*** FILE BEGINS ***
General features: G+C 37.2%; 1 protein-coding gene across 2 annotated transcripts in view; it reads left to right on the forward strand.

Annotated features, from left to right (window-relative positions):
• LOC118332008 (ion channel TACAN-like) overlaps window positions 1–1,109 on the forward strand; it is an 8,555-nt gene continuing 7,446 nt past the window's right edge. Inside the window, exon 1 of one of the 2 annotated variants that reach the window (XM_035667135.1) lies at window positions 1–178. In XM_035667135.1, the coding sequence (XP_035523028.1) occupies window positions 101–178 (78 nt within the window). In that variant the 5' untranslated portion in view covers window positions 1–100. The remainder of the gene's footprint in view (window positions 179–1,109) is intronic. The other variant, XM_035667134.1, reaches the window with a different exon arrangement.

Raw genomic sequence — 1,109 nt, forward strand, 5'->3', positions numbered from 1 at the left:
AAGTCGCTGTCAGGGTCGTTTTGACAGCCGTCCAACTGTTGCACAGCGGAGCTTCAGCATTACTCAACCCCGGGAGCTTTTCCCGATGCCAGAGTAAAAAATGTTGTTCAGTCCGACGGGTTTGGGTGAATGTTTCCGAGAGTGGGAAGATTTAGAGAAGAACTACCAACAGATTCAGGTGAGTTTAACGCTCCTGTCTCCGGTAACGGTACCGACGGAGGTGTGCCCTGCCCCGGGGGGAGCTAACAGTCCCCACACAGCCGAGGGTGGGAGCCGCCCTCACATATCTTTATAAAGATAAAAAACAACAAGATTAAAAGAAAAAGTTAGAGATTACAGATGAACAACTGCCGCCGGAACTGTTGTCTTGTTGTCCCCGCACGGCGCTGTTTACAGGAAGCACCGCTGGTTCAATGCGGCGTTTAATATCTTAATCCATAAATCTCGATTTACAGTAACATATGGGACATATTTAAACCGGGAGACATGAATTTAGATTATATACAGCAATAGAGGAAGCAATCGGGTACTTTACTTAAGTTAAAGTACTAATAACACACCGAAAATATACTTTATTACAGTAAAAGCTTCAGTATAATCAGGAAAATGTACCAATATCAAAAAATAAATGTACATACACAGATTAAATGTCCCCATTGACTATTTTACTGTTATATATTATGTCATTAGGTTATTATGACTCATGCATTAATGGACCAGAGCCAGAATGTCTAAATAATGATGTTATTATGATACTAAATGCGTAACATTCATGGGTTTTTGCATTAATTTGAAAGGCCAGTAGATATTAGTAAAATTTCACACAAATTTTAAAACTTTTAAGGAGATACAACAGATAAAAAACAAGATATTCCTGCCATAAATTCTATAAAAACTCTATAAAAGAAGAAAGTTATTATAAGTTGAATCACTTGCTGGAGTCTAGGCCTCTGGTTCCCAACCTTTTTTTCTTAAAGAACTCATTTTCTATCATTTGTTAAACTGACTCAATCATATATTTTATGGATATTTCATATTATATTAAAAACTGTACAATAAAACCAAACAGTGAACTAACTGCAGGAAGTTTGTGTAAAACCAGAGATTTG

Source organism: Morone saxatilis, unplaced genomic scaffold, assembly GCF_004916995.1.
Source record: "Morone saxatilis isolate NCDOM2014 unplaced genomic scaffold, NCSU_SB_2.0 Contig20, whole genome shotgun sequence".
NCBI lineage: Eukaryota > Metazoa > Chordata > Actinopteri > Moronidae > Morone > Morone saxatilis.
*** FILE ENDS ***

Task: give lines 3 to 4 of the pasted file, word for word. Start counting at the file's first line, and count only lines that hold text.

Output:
• LOC118332008 (ion channel TACAN-like) overlaps window positions 1–1,109 on the forward strand; it is an 8,555-nt gene continuing 7,446 nt past the window's right edge. Inside the window, exon 1 of one of the 2 annotated variants that reach the window (XM_035667135.1) lies at window positions 1–178. In XM_035667135.1, the coding sequence (XP_035523028.1) occupies window positions 101–178 (78 nt within the window). In that variant the 5' untranslated portion in view covers window positions 1–100. The remainder of the gene's footprint in view (window positions 179–1,109) is intronic. The other variant, XM_035667134.1, reaches the window with a different exon arrangement.

Raw genomic sequence — 1,109 nt, forward strand, 5'->3', positions numbered from 1 at the left: